“This makes it easier to develop new recipes,” said Josef Zotter – Chocolatier and Founder of Zotter Schokoladen. “And they can be implemented much better and much more accurately.” The company’s production manager, Gerald Prasch, added that they are now more flexible, and have less cleaning issues because of the missing chains.

Not only is Bühler’s ChocoBotic the next step into the future of chocolate product manufacturing, but it also goes to show how the industry is changing – robotic technology is at the forefront of innovation.

Robots and cobots
Another pioneer in the sector is ABB Robotics, a company that remains ahead of the curve when it comes to developing industrial robots and robot software. As pointed out by Alan Spreckley, ABB’s global industry segment manager for food and beverage, historically robotics were predominantly used in packaging. “However, more and more they are being used in food processing.”
ABB has been robotising the food and beverage industry for more than two decades with a portfolio that includes picking, packaging and palletizing robots – it even introduced the world’s fastest delta robot, IRB 360 (also known as the FlexPicker) fifteen years ago.

In terms of recent innovations, the company continues to strive towards helping suppliers ensure they are Industry 4.0 ready. “As part of our journey towards helping customers realise the potential of the internet and helping them prepare for the factory of the future, we introduced ABB Ability Connected Services,” explained Spreckley. “The cloud-based platform is an evolution of ABB Remote Services which we introduced nearly a decade ago, and is a sophisticated suite of services that can reduce incidents by up to 25 per cent and speed response time by up to 60 per cent.”

Another trend is the increasing range and type of robot, as they vary from flexible mechanical limbs to smart machines that can work alongside humans. Collaborative robots, or cobots, are specifically designed to interact with people to improve flexibility.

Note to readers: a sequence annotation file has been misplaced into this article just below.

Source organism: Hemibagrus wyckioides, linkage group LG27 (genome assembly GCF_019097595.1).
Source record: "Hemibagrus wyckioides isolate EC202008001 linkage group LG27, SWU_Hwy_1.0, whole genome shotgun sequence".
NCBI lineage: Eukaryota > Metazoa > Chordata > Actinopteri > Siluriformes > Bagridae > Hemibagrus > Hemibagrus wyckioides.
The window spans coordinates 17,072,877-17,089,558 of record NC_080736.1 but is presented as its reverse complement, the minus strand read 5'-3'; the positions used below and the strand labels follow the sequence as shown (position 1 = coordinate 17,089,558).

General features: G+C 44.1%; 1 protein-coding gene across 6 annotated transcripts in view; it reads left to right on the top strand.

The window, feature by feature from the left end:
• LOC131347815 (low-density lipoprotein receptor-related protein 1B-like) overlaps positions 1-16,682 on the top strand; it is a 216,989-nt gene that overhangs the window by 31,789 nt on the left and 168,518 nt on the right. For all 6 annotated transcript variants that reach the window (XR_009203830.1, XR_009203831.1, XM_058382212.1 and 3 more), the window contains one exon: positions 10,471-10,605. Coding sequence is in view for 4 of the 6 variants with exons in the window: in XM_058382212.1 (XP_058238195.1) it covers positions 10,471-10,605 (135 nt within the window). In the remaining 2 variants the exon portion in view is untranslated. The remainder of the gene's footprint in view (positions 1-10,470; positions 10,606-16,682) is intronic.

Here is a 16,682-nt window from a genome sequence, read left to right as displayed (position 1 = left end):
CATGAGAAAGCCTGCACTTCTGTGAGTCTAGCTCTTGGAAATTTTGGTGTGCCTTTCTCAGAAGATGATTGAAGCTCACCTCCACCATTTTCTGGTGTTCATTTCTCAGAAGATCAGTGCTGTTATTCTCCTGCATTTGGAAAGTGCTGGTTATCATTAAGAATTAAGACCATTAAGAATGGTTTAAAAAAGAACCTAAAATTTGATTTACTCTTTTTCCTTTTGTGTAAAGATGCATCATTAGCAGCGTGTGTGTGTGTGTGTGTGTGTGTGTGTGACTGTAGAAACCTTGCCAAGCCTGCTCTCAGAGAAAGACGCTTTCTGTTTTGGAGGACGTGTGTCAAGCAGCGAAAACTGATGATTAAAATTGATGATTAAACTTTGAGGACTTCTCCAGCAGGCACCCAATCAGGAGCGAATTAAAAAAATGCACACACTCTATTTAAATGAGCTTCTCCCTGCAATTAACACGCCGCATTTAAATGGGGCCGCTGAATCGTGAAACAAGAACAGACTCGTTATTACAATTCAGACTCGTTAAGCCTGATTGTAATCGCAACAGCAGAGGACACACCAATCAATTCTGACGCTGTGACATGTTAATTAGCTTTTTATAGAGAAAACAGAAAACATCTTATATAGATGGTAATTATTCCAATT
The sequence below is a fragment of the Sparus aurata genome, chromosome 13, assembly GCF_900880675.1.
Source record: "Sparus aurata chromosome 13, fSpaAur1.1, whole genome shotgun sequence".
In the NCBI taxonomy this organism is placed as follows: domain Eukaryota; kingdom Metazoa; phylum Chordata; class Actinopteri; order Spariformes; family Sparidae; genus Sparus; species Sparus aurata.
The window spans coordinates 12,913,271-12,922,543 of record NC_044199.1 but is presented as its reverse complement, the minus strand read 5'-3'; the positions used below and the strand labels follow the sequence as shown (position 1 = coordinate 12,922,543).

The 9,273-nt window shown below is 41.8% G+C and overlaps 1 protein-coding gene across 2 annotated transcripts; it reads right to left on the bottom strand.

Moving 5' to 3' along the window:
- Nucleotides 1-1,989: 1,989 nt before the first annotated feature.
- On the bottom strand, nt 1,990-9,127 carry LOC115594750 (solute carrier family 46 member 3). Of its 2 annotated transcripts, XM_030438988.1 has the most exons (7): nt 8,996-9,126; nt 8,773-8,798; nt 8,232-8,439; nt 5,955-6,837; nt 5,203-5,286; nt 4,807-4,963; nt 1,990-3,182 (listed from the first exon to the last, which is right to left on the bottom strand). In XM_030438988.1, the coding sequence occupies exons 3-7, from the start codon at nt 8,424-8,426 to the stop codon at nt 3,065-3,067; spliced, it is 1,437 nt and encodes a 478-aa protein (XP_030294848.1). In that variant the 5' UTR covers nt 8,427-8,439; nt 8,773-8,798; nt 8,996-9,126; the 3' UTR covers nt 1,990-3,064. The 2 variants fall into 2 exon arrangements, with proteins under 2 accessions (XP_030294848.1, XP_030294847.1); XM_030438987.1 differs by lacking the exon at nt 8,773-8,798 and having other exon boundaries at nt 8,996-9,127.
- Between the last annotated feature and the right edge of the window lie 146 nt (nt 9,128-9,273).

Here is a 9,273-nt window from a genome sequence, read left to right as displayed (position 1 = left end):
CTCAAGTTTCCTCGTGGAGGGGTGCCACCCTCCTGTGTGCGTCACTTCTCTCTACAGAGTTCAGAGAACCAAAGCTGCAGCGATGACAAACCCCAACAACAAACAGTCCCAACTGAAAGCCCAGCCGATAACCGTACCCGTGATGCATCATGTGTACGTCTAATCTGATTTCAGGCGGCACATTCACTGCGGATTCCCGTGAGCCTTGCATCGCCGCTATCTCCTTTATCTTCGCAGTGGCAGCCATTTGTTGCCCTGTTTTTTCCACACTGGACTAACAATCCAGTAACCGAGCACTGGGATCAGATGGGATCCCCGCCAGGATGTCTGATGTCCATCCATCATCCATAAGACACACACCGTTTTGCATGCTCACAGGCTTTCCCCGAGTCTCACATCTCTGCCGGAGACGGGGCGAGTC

This might include software that allows a person to safely work in close proximity to a robot without shutting it down, or it could include collaborative robots such as ABB’s YuMi, which is designed to work side-by-side with people on shared tasks. Collaborative automation improves flexibility by allowing people to contribute their unique adaptability and problem-solving skills, while robots contribute tireless endurance for repetitive tasks.

These are just a number of the technologies on offer from ABB. As such, the global leader continues to develop and innovate, while its robotic systems have become the solution of choice for many global blue chip companies and small food processors that want to stay ahead of the competition by utilising the most cost efficient, versatile and reliable products available.

The future is bright
We have only just skimmed the surface of the robotic innovations available on the market. And with considerable growth set for the adoption of such technology, it looks like this is only the beginning.

As ABB’s Spreckley concluded, safe and flexible collaborative robots are only the starting point – the full benefits will come from collaboration coupled with digitalisation, connecting robots to the broader manufacturing ecosystem. There are opportunities at each stage of the automation lifecycle to take advantage of the information we receive from connected robots; and with this in mind, the future is bright for the robotic sector.

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One response to “Robotics taking centre stage in confectionery production”

  1. Raj Kaul says:

    Thanks for sharing useful information. I appreciate your content. I love your blog. Keep sharing!